Joss Hill Whedon
June 23, 1964 -
Joss Whedon is a popular American writer best known for his work in television, particularly the critically beloved Buffy the Vampire Slayer. Whedon's hallmarks include ensemble casts of outsiders, witty, culturally-aware dialogue, strong, empowered female characters, a tendency to toy with audience expectations, and significant long-term character development.
After attending high school at all-male boarding school Winchester College in England, which he recalls as a very positive formative experience, Whedon attended Wesleyan, which has one of the best film programs outside of LA or NYC, majoring in film and minoring in gender studies.
Television writing ran in Whedon's family - his father, Tom Whedon, wrote for shows like Benson and The Golden Girls, and his grandfather, John Whedon, was a scribe for Leave it to Beaver and The Dick Van Dyke Show, among others. Whedon originally resisted this destiny, disillusioned by the experience of his father, who Joss thought was not allowed to reach his full potential, earning a living by producing formulaic work while his best scripts languished unfilmed in a drawer at home. Joss planned to write, yes, but for independent films.
His friends thought they knew better, however, and teased him with taunts of "3G TV" - third generation television. In the end, they were right. Upon graduating college Joss realized that it's not very easy to make a living writing art movies, and after discussing things with his father reconsidered television. In 1988 he joined the writing staff of the new sitcom Roseanne. At first he was mostly overlooked amidst all the chaos, as the show became known even outside the industry for its vicious backstage politics. Eventually he found a champion in John Goodman, however, and after surviving a writers' purge crafted an astounding six scripts for the second season.
After he, too, jumped ship from Roseanne, Whedon found a place on the staff of Parenthood, an hour-long dramedy based on the popular 1989 movie. The series didn't make it to a second season, however, and Joss turned back to writing for movies. He first earned a cinematic writing credit with 1992's Buffy the Vampire Slayer, a fun little action/comedy about a valley girl who discovers she is fated to battle the undead. Echoing that eternal screenwriter's lament, however, Joss felt director Fran Kuzui and actors butchered the project and that the final product fell far short of its potential.
In this period Whedon earned a reputation as a skillful script doctor - a screenwriter who rewrites and (ideally) improves existing screenplays. He worked in this capacity on several high-profile films, including Speed, Toy Story, and Alien: Resurrection, the latter two of which he was awarded joint credit for. His major breakthrough, however, would see him working in television again.
In 1997, a Buffy television series adaptation was commissioned as a midseason replacement for the new WB network. Whedon jumped at the opportunity to revisit the project and do it right, and signed on as showrunner. The series was a breakaway success with critics and audiences alike, and served as a critical element of the WB's drive to establish itself with teen audiences. The show ran for seven seasons, surviving abandonment by the WB (the show moved to rival upstart network UPN) and spinning off another popular Whedon-run series (Angel) before the title character's actress Sarah Michelle Gellar decided not to continue, effectively killing the show.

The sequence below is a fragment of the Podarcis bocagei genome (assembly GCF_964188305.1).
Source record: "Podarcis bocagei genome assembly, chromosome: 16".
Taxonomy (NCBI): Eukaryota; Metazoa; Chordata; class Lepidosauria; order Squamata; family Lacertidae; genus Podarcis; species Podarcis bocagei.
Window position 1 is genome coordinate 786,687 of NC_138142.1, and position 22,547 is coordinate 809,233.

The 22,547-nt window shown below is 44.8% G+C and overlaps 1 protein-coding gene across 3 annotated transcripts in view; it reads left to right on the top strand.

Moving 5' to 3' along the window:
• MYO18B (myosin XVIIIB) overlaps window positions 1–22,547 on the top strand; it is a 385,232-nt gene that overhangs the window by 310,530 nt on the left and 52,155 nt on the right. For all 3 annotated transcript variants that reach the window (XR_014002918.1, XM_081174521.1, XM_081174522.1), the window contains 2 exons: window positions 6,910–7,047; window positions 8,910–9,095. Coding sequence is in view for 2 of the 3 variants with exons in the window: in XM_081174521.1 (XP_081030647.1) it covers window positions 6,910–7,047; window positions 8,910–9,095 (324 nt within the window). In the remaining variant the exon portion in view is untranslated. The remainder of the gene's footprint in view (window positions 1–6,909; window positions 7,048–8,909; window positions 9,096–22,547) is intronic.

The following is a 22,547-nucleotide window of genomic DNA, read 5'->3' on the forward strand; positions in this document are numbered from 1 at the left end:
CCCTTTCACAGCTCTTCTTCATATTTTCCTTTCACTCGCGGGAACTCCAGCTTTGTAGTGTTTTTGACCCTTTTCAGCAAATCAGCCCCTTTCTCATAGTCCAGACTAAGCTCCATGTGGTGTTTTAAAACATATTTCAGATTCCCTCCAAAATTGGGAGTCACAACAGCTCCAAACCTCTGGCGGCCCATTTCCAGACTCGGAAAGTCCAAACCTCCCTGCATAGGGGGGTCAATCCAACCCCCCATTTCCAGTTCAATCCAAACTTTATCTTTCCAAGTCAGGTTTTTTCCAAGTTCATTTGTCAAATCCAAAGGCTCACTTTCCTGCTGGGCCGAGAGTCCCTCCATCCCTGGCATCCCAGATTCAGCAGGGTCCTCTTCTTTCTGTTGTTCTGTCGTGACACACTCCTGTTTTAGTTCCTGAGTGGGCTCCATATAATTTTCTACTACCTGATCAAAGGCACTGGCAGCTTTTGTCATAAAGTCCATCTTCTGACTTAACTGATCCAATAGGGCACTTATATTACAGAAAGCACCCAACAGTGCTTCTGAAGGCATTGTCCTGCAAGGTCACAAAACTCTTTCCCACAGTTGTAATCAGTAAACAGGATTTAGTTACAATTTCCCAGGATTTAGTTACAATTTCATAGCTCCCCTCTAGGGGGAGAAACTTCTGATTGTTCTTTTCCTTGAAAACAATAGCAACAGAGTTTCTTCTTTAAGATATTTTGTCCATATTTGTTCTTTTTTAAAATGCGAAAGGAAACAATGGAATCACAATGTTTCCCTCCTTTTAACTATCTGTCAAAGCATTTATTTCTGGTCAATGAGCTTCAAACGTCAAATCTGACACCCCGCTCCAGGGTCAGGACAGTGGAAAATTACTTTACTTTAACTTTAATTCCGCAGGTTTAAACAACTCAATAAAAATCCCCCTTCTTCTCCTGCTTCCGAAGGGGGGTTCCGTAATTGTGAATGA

Whedon's next show was 2002's Firefly, an hourlong "space western" adventure on the FOX network. Though the show drew critical praise, it succumbed to network politics, cancelled after only a few (seemingly arbitrarily reordered) episodes. The show was a runaway success when released on DVD, however, spurred by a loyal fan base and critical support, and this success led to a Firefly movie, "Serenity", written and directed by Whedon and featuring the original cast, which was released in September 2005. The cast are apparently on three-picture contracts, so if Serenity proves successful, we can expect sequels to follow.
After Firefly, Whedon pledged that he was done with television. Given that he's broken a no-TV pledge before, one questions how seriously we should take this, but fans should not fear, as Whedon's tremendous popularity has made him a very hot Hollywood property. In addition to Serenity and its possible sequels, Whedon is known to be on board as writer and director of a Wonder Woman movie expected out in 2006, and can almost certainly expect to have his choice of projects afterwards. Those fans of his serial work will be pleased to know that Whedon has not sworn off comics. Indeed, in addition to writing comics based on his existing properties, Whedon now helms his own X-Men series, Astonishing X-Men, which has consistently been Marvel's top-selling title.